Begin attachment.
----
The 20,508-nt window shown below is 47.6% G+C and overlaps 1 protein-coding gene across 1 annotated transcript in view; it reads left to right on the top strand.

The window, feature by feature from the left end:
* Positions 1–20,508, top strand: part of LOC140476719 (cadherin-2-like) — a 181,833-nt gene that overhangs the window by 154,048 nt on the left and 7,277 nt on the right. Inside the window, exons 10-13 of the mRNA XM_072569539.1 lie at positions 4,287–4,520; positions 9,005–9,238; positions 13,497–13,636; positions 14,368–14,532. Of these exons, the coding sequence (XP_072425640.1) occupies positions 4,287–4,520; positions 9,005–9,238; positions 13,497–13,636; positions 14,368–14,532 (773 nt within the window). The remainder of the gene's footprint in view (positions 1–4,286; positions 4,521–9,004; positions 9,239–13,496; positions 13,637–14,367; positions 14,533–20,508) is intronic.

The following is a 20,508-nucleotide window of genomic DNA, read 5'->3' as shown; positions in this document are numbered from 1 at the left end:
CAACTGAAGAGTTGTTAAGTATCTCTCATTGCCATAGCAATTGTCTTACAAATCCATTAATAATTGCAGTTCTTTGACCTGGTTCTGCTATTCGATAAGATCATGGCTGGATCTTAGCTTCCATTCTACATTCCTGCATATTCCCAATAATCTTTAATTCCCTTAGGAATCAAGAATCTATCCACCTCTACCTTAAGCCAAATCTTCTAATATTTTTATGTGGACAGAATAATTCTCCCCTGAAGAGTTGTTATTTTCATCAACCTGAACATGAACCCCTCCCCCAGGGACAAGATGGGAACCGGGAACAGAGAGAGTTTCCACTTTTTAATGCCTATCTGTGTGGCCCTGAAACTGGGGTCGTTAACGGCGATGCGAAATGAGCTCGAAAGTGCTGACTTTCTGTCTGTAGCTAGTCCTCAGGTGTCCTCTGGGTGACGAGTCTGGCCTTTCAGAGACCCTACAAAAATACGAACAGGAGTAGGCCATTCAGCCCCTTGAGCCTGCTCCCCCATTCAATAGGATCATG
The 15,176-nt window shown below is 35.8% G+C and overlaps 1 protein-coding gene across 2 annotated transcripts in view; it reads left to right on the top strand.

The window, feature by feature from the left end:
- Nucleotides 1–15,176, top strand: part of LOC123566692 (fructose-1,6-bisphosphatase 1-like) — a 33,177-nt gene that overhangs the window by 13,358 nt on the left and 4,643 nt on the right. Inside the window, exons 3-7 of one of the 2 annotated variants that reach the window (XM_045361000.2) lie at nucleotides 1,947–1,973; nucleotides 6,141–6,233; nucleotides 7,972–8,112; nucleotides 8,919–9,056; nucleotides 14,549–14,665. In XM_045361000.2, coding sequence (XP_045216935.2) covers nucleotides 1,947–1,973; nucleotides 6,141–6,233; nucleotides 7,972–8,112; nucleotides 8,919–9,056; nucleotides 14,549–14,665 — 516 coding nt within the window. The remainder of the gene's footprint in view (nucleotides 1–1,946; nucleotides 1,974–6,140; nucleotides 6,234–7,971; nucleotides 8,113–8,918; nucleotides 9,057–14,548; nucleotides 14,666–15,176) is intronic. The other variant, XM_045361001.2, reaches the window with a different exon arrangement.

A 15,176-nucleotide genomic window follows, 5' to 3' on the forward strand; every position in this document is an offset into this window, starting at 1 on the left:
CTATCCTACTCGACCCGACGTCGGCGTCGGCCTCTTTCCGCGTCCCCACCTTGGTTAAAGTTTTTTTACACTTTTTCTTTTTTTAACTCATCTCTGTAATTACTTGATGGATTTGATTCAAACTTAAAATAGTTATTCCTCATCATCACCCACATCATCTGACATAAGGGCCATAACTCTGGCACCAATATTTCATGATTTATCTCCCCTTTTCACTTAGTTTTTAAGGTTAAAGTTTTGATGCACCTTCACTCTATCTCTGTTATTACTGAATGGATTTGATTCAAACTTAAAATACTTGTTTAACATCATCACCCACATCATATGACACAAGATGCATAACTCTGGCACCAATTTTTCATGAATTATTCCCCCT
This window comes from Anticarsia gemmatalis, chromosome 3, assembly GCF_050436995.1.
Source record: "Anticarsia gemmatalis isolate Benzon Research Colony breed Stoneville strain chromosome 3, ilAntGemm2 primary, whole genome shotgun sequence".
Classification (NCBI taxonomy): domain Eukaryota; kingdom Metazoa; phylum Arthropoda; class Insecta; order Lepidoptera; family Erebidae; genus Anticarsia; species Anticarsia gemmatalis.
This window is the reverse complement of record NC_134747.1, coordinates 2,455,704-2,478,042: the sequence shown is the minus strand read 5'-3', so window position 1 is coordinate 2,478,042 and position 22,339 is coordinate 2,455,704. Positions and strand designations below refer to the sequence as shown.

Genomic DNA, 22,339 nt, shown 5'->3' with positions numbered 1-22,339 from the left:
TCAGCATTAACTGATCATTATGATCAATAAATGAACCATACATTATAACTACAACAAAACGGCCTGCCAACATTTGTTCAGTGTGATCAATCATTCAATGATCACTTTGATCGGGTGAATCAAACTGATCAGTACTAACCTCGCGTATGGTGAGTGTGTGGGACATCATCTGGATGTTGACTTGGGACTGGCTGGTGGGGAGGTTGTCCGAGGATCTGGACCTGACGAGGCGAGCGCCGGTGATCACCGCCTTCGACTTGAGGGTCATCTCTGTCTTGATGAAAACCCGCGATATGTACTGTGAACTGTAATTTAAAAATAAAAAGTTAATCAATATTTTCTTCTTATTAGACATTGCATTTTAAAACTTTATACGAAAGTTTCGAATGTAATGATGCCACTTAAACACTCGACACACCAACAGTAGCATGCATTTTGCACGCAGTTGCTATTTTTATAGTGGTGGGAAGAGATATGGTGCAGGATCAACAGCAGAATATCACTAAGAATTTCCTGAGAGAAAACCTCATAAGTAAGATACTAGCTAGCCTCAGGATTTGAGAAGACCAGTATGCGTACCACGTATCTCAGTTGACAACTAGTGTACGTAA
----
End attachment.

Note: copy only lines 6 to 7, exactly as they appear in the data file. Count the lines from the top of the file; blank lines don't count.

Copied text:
The 15,176-nt window shown below is 35.8% G+C and overlaps 1 protein-coding gene across 2 annotated transcripts in view; it reads left to right on the top strand.

The window, feature by feature from the left end: